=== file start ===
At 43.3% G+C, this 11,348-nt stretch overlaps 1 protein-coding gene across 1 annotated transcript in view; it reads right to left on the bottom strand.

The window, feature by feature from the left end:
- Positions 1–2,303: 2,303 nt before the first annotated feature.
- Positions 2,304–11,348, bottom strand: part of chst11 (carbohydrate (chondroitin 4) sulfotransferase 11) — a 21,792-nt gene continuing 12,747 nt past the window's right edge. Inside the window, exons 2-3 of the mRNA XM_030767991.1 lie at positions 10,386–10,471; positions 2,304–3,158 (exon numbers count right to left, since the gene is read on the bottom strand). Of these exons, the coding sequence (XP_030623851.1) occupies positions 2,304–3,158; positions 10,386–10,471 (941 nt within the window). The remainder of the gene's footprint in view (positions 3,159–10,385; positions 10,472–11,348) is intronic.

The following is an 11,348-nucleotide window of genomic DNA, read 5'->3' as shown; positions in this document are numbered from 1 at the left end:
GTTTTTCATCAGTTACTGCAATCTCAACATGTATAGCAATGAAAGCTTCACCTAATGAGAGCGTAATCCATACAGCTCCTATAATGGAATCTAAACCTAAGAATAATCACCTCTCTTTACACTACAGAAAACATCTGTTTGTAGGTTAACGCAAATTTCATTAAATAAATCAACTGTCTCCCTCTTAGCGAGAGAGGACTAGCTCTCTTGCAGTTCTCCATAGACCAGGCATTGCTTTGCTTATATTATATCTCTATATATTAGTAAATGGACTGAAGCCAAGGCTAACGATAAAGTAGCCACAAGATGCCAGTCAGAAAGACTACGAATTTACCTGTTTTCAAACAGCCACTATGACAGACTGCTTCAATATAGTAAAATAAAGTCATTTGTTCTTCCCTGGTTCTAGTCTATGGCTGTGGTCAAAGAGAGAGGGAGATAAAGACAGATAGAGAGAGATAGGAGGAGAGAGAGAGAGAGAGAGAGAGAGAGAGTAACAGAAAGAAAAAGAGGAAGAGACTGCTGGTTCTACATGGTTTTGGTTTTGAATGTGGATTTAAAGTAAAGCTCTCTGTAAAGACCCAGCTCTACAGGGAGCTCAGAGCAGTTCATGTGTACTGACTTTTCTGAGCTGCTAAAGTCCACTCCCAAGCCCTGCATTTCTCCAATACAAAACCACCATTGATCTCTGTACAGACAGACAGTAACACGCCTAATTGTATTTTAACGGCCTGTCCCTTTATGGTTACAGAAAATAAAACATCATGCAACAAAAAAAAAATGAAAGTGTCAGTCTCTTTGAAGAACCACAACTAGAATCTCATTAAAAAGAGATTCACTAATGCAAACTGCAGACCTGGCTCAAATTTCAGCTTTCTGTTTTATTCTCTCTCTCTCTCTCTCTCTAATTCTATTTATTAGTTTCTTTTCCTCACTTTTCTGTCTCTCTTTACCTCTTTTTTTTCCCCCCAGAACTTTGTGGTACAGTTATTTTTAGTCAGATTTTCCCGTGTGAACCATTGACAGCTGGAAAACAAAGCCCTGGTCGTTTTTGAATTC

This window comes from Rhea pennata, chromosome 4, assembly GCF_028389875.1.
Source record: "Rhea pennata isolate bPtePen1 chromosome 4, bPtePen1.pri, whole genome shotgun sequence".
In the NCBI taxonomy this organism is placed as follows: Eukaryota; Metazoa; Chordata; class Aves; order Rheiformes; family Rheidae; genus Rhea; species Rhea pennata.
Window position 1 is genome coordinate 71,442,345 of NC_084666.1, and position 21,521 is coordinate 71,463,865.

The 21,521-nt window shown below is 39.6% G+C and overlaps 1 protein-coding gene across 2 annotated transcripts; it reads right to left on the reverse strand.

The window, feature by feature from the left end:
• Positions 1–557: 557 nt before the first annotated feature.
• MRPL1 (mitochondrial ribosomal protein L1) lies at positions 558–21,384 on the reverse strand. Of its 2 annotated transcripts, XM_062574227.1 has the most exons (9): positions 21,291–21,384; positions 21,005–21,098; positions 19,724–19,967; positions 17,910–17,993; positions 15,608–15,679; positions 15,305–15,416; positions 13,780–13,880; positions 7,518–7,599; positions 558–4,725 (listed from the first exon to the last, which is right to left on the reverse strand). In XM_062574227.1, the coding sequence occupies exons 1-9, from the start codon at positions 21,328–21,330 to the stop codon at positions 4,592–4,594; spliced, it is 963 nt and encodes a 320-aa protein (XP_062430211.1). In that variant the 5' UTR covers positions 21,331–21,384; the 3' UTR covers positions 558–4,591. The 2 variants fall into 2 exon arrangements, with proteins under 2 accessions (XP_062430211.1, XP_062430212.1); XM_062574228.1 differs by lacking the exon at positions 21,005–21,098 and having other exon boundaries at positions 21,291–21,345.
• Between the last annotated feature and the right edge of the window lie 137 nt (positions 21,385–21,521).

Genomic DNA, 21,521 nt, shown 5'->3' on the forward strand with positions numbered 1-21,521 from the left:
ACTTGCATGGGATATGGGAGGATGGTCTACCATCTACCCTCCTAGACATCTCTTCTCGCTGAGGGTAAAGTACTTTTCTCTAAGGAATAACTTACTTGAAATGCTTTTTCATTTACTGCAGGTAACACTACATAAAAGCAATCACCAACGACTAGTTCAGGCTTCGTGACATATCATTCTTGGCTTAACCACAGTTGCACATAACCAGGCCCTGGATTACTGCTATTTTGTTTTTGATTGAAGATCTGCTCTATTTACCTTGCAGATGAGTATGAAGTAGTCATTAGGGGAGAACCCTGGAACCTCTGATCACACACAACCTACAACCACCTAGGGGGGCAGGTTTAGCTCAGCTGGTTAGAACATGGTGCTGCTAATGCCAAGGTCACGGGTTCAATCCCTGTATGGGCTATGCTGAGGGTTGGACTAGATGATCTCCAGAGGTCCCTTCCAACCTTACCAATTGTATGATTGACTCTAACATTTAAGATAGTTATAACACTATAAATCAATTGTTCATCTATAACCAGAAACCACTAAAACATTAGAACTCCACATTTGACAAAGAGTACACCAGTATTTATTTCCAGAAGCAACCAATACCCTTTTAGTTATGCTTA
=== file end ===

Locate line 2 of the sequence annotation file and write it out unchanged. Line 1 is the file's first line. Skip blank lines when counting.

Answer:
The window, feature by feature from the left end: